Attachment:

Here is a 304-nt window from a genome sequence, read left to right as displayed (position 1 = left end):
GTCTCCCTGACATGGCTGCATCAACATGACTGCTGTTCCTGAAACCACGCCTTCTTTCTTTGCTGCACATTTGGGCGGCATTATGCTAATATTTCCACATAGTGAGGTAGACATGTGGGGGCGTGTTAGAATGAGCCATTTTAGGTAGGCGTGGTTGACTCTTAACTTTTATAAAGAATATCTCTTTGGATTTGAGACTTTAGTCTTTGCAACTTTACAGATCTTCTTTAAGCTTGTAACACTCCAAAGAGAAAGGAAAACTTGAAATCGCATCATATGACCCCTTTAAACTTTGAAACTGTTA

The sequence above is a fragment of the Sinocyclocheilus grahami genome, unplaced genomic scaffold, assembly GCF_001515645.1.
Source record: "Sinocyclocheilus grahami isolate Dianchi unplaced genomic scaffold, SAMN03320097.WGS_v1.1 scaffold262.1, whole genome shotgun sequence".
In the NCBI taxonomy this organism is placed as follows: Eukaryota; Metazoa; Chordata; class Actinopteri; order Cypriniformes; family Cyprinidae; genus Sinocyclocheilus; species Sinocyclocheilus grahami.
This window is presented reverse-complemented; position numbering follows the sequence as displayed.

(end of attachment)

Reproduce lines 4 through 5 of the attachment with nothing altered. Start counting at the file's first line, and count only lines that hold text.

Source record: "Sinocyclocheilus grahami isolate Dianchi unplaced genomic scaffold, SAMN03320097.WGS_v1.1 scaffold262.1, whole genome shotgun sequence".
In the NCBI taxonomy this organism is placed as follows: Eukaryota; Metazoa; Chordata; class Actinopteri; order Cypriniformes; family Cyprinidae; genus Sinocyclocheilus; species Sinocyclocheilus grahami.